The weekend of the 15th / 16th of March brought warm sunshine and clear skies to large parts of the UK. Consequently plenty of bikes appeared making their seasonal debut – and with sad inevitability accidents and fatalities involving motorcycles skyrocketed, a fair proportion involving no other vehicle. Between the Friday and Monday I personally witnessed some truly awful riding  – people overtaking through villages while speeding past junctions;  wrong road lines through corners resulting in lane crossing and minimal visibility;  loosing control on unclassified roads still cluttered with post flood debris, and a general lack of skill and anticipation that was shocking to behold. I posted up some of what I’d witnessed on a forum and by the time we’d got to thirty posts, a quarter of the contributors reported witnessing the aftermath of local bike accidents in the previous 48 hours: I myself arrived at one such scene.  It’s hard to imagine a more negative PR campaign for Planet Bike.

The general consensus was that returning to riding after a lay off rendered less experienced riders horribly exposed. You have to make allowances for lack of recent ride time, and failure to do that can have fatal consequences. As well as riders exhibiting a lack of control at speed, a few forum contributors noted another disturbing manifestation: older riders swathed in hi viz clothing riding apprehensively, cornering hesitantly and looking generally uncomfortable as they wobbled around.  Bg can only assume that this group was also suffering the effects of a winter lay off.  We’re hoping to get a statement from police re the recent accident count and will publish their comments. Meanwhile, we present Bg’s Spring Survival Guide.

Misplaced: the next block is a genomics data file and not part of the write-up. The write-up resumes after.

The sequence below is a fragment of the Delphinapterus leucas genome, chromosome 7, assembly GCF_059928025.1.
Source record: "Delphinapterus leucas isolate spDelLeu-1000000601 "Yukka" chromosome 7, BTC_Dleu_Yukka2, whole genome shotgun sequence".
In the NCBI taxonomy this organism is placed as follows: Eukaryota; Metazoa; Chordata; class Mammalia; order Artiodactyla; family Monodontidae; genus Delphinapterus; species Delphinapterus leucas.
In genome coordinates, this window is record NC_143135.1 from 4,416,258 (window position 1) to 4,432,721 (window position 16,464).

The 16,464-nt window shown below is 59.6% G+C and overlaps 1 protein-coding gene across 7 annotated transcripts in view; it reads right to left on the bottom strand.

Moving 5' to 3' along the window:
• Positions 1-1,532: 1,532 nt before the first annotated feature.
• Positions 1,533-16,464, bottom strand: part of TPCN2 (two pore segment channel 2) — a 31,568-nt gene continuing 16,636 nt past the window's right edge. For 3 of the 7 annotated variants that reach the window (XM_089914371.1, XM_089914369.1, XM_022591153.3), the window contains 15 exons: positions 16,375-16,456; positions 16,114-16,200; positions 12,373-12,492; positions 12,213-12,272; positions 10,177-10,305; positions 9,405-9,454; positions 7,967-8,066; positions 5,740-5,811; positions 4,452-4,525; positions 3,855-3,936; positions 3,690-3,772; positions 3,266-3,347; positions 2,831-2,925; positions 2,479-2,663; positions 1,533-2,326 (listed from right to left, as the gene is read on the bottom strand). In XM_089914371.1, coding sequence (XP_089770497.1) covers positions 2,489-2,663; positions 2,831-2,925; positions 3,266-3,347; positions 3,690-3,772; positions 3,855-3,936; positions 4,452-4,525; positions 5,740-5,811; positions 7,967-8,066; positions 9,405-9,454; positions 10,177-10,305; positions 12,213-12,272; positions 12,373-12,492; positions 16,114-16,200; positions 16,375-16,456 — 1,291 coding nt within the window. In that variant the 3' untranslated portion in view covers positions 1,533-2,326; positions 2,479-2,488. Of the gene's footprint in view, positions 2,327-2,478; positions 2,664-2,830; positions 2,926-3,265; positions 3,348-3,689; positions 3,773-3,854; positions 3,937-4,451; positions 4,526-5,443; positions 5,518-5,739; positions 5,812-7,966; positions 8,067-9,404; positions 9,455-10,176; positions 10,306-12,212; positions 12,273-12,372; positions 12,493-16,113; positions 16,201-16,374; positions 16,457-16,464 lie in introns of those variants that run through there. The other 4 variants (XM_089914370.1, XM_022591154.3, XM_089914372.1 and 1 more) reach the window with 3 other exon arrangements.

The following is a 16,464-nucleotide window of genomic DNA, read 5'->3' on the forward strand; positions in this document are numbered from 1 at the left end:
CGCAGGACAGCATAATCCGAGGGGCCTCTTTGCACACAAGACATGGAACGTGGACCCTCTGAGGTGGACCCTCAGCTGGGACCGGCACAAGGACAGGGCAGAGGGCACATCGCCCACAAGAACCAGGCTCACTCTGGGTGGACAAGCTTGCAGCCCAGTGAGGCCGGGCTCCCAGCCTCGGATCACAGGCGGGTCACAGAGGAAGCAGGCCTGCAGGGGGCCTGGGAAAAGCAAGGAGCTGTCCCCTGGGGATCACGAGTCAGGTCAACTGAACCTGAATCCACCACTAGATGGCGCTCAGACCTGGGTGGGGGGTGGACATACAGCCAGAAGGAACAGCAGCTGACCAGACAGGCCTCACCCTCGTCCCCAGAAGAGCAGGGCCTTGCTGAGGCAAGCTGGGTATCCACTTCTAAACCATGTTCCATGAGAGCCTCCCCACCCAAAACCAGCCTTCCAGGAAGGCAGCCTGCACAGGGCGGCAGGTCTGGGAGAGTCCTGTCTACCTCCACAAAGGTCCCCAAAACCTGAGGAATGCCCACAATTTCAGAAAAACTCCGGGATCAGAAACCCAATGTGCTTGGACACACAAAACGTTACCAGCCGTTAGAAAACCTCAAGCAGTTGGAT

• After any significant lay off from riding, you will need to re-adjust.  Relax, ride defensively and consciously anticipate until you are dialled back into road riding skills. It takes time, days rather than hours.
  • Remember max viz lines at corners. Stay left on right hand bends and vice versa.
  • Smooth is the watchword – ride as though you were out in the wet until familiarised.
  • Be confident, don’t hide in the verge. Backing off too much means it will take longer to get back to normal riding.

I also noticed that riders tended to become erratic as I closed in and they became aware of my presence behind them, far more so than had been the case in depths of winter. If someone wants to get past, just give them room and let them go. The last thing anyone who has returned to riding on the road should be doing is getting competitive. Good luck out there – if the last weekend is anything to go by, you’ll be needing it.


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